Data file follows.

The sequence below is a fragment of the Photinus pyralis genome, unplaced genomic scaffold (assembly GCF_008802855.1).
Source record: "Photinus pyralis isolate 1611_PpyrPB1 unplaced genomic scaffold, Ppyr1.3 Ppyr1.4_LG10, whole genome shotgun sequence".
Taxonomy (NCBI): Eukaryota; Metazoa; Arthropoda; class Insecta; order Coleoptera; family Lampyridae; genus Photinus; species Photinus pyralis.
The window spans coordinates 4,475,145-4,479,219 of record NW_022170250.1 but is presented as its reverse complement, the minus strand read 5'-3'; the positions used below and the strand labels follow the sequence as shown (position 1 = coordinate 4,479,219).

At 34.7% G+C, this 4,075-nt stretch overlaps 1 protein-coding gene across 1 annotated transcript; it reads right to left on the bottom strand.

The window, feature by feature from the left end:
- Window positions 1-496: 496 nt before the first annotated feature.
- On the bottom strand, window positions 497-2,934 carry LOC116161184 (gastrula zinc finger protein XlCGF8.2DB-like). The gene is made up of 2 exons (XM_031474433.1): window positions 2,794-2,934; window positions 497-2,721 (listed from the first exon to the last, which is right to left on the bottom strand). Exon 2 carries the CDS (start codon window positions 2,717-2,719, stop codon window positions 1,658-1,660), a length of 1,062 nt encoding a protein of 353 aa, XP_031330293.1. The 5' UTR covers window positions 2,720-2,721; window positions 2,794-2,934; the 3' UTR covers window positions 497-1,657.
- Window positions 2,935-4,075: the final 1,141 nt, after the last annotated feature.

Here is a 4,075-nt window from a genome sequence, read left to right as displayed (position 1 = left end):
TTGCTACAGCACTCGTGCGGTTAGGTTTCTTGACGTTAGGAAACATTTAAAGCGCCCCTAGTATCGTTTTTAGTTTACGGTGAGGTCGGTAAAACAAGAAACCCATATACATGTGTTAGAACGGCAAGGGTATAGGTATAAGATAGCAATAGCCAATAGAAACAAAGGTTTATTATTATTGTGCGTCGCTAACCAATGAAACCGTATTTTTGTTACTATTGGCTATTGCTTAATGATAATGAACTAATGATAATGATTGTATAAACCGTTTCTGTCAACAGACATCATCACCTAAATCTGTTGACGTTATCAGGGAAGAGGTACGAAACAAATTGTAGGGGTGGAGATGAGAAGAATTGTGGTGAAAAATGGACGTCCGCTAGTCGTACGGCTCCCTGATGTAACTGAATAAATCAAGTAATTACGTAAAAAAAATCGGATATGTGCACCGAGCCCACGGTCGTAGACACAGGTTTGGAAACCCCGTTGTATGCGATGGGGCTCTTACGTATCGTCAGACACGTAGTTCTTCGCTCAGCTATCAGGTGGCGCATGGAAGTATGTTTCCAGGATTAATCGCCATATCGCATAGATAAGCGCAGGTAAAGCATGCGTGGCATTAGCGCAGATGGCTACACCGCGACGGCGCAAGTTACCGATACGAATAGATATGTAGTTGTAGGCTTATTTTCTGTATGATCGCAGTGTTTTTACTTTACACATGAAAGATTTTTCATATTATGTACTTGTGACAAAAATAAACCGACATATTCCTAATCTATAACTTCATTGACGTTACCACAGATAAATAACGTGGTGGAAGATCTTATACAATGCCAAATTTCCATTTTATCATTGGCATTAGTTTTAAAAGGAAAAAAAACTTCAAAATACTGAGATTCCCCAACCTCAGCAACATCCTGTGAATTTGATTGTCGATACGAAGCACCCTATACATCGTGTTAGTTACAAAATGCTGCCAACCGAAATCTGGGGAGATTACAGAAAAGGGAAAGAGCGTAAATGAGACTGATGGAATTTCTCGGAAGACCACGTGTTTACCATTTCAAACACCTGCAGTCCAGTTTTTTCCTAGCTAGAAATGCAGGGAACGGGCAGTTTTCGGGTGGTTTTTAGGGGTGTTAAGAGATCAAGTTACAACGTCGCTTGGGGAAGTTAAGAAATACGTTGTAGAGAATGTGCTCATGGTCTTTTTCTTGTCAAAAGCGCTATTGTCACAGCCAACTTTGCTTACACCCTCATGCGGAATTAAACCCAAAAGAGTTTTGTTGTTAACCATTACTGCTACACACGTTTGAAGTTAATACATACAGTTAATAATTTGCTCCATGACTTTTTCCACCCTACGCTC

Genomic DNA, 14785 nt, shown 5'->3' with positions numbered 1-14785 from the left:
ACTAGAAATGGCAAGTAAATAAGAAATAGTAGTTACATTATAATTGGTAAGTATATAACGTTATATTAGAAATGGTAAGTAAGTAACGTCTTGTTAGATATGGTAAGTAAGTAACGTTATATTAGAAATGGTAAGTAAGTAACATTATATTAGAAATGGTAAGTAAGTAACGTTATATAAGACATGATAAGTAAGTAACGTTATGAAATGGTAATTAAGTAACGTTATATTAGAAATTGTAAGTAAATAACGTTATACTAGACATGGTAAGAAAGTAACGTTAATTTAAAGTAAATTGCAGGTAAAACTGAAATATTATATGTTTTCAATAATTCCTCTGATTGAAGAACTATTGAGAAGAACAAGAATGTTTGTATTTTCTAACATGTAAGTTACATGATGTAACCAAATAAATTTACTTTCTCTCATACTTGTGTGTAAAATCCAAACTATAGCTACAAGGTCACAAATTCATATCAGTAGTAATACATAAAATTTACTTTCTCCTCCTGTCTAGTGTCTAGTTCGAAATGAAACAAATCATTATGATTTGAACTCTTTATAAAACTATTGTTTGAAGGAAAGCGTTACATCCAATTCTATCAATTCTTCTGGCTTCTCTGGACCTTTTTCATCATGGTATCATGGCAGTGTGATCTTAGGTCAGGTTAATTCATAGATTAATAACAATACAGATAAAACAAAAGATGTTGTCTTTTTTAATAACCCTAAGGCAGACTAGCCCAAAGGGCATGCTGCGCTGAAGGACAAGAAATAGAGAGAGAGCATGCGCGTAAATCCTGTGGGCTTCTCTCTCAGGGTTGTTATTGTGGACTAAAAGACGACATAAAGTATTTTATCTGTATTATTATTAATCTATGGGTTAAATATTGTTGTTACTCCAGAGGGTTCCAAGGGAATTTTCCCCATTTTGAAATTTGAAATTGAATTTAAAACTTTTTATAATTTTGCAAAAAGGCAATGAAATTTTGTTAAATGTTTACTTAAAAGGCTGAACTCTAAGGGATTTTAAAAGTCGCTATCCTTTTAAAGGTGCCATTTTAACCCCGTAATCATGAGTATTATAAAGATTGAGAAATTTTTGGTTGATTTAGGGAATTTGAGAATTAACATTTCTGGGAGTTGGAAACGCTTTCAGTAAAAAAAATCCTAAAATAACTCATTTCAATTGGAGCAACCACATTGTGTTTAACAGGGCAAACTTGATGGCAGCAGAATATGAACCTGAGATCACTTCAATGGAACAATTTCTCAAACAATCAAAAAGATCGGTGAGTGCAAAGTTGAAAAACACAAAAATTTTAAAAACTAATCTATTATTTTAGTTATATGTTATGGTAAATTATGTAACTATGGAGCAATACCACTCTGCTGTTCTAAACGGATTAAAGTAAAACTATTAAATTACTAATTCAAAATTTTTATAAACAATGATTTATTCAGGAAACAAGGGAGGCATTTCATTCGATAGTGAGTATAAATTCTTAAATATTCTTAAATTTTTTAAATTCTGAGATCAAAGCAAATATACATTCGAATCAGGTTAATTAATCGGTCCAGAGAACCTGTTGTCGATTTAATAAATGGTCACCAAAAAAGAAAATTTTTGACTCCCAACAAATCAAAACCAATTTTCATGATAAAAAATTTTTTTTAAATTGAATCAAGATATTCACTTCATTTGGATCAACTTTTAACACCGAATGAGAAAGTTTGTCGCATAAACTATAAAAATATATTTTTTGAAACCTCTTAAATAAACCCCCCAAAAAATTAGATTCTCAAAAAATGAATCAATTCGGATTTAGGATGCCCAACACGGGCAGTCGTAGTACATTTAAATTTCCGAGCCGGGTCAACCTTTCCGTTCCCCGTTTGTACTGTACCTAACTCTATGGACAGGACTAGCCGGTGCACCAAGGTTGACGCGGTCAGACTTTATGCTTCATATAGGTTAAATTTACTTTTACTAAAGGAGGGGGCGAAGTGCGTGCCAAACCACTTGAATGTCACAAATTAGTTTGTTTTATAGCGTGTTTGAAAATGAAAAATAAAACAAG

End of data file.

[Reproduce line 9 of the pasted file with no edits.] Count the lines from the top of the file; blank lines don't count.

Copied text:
- Window positions 2,935-4,075: the final 1,141 nt, after the last annotated feature.